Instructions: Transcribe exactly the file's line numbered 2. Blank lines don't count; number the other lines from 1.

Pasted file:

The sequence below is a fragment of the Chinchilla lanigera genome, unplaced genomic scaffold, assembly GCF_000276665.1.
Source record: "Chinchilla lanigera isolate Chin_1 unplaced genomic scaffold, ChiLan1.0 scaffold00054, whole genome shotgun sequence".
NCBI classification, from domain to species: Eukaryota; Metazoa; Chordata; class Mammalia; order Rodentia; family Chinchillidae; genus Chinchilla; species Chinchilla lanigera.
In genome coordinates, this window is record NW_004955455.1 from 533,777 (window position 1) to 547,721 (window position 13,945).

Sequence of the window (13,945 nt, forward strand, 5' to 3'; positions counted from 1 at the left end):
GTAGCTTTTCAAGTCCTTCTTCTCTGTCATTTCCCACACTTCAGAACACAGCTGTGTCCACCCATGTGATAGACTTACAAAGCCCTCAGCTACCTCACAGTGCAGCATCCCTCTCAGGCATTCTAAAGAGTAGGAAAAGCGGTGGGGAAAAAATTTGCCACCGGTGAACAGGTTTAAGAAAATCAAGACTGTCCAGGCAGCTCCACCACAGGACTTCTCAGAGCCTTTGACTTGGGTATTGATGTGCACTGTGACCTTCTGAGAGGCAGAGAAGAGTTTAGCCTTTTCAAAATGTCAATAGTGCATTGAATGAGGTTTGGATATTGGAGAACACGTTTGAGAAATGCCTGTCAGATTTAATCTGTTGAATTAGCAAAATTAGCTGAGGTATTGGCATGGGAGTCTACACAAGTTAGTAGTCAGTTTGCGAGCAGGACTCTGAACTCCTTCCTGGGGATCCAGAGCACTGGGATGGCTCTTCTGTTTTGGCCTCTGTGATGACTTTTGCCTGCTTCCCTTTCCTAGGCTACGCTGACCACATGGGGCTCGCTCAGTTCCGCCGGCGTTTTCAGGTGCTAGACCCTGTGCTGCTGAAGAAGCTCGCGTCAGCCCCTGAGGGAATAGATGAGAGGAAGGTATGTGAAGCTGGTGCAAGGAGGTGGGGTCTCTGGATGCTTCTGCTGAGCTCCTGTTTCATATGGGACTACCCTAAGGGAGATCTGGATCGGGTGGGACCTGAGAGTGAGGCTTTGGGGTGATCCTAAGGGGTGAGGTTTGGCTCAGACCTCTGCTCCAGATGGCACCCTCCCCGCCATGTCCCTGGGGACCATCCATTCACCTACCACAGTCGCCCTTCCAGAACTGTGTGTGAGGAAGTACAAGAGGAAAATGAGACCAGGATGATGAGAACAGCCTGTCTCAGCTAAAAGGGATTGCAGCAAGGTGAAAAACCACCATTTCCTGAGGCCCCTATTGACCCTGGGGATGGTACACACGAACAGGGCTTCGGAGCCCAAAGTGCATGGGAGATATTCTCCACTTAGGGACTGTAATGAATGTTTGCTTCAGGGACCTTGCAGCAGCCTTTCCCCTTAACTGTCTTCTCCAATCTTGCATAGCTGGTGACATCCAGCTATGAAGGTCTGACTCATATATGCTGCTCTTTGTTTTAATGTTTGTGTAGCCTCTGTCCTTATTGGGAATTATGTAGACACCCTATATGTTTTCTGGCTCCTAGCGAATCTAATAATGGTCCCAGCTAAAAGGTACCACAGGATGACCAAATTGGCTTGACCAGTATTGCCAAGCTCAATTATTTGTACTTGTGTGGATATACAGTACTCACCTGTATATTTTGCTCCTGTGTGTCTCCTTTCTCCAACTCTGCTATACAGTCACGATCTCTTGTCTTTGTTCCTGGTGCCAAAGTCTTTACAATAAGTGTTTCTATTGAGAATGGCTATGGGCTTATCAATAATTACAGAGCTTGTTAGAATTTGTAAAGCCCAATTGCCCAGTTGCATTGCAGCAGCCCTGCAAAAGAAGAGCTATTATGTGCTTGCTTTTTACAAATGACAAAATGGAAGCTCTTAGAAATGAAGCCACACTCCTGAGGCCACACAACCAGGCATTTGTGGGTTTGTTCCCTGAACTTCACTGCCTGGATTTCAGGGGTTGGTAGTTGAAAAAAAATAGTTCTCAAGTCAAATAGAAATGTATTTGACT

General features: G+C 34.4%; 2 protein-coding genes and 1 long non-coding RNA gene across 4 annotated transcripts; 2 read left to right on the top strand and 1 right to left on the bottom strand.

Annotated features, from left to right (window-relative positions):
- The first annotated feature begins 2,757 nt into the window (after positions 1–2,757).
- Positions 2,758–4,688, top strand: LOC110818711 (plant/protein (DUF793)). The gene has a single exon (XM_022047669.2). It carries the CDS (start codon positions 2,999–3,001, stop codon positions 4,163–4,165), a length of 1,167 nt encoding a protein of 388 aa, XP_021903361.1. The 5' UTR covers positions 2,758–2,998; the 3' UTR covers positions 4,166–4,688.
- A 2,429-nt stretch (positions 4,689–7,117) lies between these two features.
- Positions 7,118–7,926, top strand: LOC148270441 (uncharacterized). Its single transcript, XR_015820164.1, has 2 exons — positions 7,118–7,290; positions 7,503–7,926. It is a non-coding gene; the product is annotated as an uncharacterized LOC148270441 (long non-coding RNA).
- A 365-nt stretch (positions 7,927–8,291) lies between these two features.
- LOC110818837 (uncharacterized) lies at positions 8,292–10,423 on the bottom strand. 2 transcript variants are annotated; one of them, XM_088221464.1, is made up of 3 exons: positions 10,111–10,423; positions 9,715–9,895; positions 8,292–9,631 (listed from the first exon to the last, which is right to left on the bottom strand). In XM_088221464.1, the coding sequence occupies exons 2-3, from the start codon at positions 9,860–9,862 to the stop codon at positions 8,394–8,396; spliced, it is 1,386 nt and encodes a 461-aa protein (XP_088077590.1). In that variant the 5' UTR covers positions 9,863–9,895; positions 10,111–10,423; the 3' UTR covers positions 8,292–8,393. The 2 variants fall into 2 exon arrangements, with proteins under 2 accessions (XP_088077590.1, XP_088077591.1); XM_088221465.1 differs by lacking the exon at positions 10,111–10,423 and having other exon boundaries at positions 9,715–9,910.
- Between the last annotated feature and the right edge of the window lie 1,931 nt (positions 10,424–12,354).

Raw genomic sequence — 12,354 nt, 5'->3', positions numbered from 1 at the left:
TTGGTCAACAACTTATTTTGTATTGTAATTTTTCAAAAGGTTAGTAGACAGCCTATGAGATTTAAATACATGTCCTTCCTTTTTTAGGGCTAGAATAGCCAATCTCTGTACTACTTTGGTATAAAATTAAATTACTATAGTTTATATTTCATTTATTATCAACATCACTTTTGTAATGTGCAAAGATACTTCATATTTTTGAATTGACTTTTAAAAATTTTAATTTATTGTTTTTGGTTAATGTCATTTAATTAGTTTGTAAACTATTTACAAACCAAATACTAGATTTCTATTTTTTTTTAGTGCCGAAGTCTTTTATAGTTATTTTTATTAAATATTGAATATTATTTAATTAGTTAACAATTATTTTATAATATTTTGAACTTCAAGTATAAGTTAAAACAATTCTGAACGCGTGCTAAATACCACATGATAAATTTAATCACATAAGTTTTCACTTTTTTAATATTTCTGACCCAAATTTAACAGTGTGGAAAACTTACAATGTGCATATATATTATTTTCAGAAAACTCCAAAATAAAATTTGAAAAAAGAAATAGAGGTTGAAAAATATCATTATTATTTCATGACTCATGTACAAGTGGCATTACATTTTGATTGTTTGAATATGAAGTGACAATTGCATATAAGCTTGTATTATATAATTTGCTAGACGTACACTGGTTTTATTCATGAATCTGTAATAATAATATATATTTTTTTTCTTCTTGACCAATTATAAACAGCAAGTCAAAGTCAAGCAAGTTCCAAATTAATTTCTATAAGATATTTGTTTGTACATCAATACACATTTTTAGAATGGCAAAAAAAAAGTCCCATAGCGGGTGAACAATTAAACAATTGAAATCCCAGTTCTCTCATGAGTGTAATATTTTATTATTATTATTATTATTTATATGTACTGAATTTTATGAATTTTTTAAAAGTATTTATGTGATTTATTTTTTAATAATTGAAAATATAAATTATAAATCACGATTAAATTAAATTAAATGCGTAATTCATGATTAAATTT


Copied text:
Source record: "Chinchilla lanigera isolate Chin_1 unplaced genomic scaffold, ChiLan1.0 scaffold00054, whole genome shotgun sequence".